Rabbit Holes 🕳️ #64
From 200 million years old clothes to coffee shops that all look the same, soulless technology, the filterworld, and websites going offline...sometimes
THIS WEEK → 🦖 Fossil Clothes ☕ Algorithmic Coffee Shops 🌐 Technology Lacks Nature ➕ Filterworld 🚿 Going Offline
Rabbit Holes 🕳️
As always, here are three perspective-shifting ideas to create a better world, plus some extras below. Enjoy!
#1 🦖 Fossil Clothes
I recently had an epiphany about the clothes I’m wearing, specifically about my Patagonia jacket. I looked at it and suddenly realized that I was wearing plastic. Yes, recycled plastic…but still plastic. A vivid image came to my mind of wearing old plastic bags to warm my body in winter – ‘how ridiculous’, I thought. And it made me wanna switch to clothes made out of more “natural” fibers like wool. It’s one thing to know that you are basically wearing plastic. It’s another thing to see or perceive it.
“In the 1980s and 1990s, pre-made food was everywhere because it was quick and easy and convenient. But in the last 10 years or so, we’ve seen this movement of farm-to-table. People started understanding in the wellness space the importance of what we’re eating and how that affects our body. That’s why health food, organic food, and food that was good for the planet became not necessarily fashionable, but definitely more mainstream.
In fashion, we’re stuck in this marketing bubble that presents this glossy idea of fashion. Once it’s in a warehouse or with a brand, it shows up in advertising campaigns or in beautiful content through influencers, celebrities or red carpet dressing. Before that, it’s as if it doesn’t exist. No mention of where it came from. The fashion industry is so dirty that people just don’t want to see it and they don’t want to hear it. And yet, it wasn’t long ago that cloth was deemed as part of the experience of the wealth of the garment or the craft of the garment.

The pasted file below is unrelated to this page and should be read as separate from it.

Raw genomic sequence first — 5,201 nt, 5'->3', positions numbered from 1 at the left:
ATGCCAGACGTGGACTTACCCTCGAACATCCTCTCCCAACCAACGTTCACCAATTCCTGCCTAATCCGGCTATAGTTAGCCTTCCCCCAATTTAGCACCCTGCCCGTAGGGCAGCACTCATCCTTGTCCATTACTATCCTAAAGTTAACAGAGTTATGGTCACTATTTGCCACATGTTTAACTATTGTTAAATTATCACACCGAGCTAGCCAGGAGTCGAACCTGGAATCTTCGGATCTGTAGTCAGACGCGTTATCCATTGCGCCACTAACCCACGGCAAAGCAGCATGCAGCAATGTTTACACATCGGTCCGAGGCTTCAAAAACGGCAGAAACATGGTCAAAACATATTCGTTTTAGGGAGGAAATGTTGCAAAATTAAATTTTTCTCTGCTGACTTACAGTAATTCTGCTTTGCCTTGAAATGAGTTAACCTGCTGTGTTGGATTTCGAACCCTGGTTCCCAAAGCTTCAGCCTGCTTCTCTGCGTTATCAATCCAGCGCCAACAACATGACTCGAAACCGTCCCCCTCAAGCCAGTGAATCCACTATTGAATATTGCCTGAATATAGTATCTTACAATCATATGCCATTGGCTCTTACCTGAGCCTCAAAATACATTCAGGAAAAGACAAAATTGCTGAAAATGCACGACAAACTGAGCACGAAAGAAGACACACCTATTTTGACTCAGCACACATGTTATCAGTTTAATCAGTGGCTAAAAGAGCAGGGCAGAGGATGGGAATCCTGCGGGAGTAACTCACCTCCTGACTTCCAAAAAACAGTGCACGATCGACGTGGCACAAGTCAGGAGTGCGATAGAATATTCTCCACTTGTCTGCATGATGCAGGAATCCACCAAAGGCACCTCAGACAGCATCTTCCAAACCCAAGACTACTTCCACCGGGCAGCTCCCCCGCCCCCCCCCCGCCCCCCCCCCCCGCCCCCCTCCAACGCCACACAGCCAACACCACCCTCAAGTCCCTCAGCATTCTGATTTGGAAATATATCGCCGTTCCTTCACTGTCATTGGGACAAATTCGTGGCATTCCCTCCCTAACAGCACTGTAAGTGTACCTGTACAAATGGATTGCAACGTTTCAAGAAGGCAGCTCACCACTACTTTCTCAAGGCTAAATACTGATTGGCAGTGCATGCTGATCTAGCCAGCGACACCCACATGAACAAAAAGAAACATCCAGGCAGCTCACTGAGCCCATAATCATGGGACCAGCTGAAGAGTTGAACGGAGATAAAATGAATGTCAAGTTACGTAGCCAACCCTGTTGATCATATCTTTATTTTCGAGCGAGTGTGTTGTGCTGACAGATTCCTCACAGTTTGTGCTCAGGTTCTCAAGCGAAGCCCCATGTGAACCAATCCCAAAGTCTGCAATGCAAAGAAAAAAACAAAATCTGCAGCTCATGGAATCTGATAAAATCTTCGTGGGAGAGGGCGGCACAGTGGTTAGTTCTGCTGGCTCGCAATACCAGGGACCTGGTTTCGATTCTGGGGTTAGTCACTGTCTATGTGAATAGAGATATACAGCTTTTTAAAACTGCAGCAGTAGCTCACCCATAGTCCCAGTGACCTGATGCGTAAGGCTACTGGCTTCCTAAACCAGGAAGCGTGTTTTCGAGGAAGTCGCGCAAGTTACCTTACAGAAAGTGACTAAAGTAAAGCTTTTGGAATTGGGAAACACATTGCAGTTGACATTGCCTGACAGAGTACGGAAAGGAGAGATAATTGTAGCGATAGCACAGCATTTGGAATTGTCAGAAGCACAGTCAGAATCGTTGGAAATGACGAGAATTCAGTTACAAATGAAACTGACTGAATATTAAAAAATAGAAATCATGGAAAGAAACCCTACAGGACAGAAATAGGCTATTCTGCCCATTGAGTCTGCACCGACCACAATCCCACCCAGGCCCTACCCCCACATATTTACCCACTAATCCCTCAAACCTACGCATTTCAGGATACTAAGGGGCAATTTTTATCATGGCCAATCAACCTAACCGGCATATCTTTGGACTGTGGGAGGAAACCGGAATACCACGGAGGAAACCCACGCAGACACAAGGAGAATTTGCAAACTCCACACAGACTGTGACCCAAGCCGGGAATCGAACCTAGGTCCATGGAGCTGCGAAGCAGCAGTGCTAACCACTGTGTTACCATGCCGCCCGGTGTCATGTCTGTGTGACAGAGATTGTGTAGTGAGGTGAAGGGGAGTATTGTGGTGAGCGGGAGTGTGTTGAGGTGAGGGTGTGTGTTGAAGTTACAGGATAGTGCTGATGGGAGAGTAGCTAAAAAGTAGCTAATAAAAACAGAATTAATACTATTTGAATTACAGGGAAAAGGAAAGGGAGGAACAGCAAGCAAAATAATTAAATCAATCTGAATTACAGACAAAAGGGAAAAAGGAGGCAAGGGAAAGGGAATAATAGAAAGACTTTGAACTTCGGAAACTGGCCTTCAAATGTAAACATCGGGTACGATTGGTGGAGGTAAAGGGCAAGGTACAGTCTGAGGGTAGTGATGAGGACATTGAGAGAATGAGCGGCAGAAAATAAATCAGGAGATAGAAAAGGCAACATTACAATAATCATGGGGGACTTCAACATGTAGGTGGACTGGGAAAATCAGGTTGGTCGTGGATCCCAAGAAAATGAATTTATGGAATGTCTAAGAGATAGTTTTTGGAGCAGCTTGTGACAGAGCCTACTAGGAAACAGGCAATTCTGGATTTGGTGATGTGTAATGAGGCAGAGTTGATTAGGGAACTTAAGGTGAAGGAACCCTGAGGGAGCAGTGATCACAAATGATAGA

In the face of climate change—and considering fashion’s impact on the climate—what we need to crack wide open and get people to understand is the root of clothes. We need to understand that the silk dress we like was actually a tree not that long ago. When we’re shopping, we need to be asking questions like: Where was the tree from? How old was it? What forest was it part of?
The same goes for fossil fuels, which make up so many of our clothes. Those materials were made pre-dinosaur. And we just extract them and we turn them into plastic or polyester—or we burn them. Usually age means expense, like with precious age stones, gold or wine. Anything that’s been in the ground for that long and we extract is usually deemed valuable. But fossil fuels are turned into cheap clothes that are thrown away after a few wears. These materials were made approximately 200 million years ago, and yet its whole design purpose is either for a piece of packaging; designed to go into a bin. The timeline is totally off. […]
The fashion industry has decided to keep the system dirty and hidden because it’s not in their interest to expose it. Because if they expose it, they need to change it. […]